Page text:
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Supreme Court rules in favor of student barred from sharing his faith

The justices ruled 8-1 that lawsuits can continue even when they involve only a nominal damages claim

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Chike Uzuegbunam speaks with a friend on the Georgia Gwinnett College campus in Lawrenceville, Georgia. The Supreme Court ruled 8-1 Monday in favor of Uzuegbunam and Joseph Bradford, two former students who sued to challenge the school’s free speech policies.

Alliance Defending Freedom

Victims of alleged free speech and religious freedom violations will have more opportunities to seek justice after the Supreme Court ruled 8-1 Monday in favor of two former Georgia college students.

Chike Uzuegbunam and Joseph Bradford had been fighting for the right to continue a case against their former school despite already forcing a policy change and asking for just nominal damages, which are worth next to nothing in monetary terms.

Justices ruled that lawsuits like theirs can continue even when the only relief left for the court to offer is mostly symbolic.

“Nominal damages can redress Uzuegbunam’s injury even if he cannot or choose not to quantify that harm in economic terms,” wrote Justice Clarence Thomas in the majority opinion, which was joined by all but Chief Justice John Roberts.

The case originated five years ago, when Uzuegbunam was still a student at Georgia Gwinnett College. He filed a lawsuit challenging the school’s free speech policies after twice being stopped from speaking and distributing literature about his evangelical Christian faith.

Bradford later joined the suit, arguing that Georgia Gwinnett’s treatment of Uzuegbunam led him to remain silent about his own religious beliefs. The men fought for updates to campus speech code, alleging violations of their free speech and religious freedom rights.

Initially, school officials pushed back, but eventually overhauled their policy. Students can now share their faith and hand out literature on most of the campus instead of in very small free speech zones.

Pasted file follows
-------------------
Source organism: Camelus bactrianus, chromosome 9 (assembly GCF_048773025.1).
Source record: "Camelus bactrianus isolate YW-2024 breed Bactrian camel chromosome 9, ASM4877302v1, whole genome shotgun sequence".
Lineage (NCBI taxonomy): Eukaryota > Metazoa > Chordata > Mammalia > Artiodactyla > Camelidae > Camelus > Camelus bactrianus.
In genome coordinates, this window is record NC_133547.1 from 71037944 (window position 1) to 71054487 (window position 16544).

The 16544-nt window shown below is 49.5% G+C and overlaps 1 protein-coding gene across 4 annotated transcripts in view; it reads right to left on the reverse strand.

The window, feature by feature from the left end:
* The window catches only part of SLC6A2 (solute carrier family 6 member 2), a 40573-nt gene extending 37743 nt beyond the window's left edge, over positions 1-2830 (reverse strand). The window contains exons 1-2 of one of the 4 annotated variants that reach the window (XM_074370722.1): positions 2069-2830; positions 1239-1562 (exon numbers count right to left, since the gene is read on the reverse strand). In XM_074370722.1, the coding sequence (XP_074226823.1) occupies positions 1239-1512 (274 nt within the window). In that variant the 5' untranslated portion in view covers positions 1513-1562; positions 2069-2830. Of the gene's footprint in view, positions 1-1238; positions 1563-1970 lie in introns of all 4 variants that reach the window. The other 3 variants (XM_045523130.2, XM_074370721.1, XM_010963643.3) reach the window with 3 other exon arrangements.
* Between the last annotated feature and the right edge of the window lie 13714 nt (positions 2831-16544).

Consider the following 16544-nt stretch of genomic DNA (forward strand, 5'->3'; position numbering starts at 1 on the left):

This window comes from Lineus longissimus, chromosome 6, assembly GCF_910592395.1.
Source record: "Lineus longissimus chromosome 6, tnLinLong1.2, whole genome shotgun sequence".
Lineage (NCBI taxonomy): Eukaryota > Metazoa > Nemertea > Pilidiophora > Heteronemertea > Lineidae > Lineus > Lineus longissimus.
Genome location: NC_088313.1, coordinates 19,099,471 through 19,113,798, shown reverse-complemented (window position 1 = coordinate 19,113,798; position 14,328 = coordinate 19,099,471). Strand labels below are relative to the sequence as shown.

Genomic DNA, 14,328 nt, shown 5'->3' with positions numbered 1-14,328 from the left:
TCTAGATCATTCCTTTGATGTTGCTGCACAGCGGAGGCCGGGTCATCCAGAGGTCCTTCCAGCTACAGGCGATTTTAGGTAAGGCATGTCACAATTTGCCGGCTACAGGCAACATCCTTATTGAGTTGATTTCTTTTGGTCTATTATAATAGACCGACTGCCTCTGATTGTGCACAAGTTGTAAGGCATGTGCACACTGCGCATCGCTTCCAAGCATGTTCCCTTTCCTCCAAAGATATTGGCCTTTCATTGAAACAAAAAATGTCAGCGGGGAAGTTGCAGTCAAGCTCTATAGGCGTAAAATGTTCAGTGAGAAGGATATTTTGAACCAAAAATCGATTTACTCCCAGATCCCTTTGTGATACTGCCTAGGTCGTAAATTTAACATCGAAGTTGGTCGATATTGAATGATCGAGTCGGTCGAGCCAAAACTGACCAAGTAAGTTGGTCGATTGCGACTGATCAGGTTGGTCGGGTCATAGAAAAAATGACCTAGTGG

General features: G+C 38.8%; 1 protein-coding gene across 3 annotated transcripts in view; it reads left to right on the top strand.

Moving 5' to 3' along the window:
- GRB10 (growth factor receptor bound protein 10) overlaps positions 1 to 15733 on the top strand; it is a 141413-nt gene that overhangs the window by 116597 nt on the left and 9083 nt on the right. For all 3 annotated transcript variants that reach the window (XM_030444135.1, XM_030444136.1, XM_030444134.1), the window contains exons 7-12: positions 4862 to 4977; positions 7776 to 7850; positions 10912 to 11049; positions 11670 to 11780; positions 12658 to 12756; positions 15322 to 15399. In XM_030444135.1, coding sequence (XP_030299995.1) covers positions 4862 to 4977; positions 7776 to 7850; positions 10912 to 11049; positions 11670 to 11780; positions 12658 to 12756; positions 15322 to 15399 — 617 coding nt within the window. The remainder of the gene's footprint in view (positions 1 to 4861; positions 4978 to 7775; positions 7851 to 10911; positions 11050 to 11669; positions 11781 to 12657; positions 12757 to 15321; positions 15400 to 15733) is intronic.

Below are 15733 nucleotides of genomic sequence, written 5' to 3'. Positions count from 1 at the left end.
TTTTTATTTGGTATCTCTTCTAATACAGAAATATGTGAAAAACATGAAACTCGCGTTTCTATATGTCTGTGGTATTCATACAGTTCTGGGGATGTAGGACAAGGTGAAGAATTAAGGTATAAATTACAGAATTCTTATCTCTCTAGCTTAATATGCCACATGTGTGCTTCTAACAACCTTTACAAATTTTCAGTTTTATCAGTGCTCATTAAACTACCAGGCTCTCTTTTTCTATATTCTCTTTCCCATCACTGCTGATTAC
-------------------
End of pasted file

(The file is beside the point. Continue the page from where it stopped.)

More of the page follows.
After the rule change, Georgia Gwinnett asked the court to dismiss Uzuegbunam’s case, arguing that his request for nominal damages wasn’t significant enough to justify keeping the lawsuit going.

“Since the college permanently revised the policies petitioners challenged, nominal damages would give them no more than the satisfaction of having a federal court say they are right,” the college officials said in one of their Supreme Court briefs.

A U.S. district court and the 11th Circuit Court of Appeals ruled in the school’s favor, but now the Supreme Court has overturned those decisions.

A wide variety of advocacy groups, including the ACLU, the Catholic Church and the American Humanist Association, called for such an outcome in briefs filed with the court. They noted that constitutional rights cases often involve only nominal damages claims, since it’s hard to quantify how much it costs someone to be silenced or forced to hide their faith.

“We aren’t often all on the same side of issues, but we all recognize that it’s important that priceless constitutional rights are protected,” said Kate Anderson, senior counsel for Alliance Defending Freedom, the law firm representing Uzuegbunam, to the Deseret News in January.

Moving forward, it will be easier to ensure that institutions and individuals that violate someone’s constitutional rights will be forced to acknowledge their error and adopt a better approach moving forward, she added.

“Alliance Defending Freedom has had to file lawsuits against some universities multiple times,” she said. “It’s important to get a legal resolution that tells colleges they can’t engage in this kind of behavior.”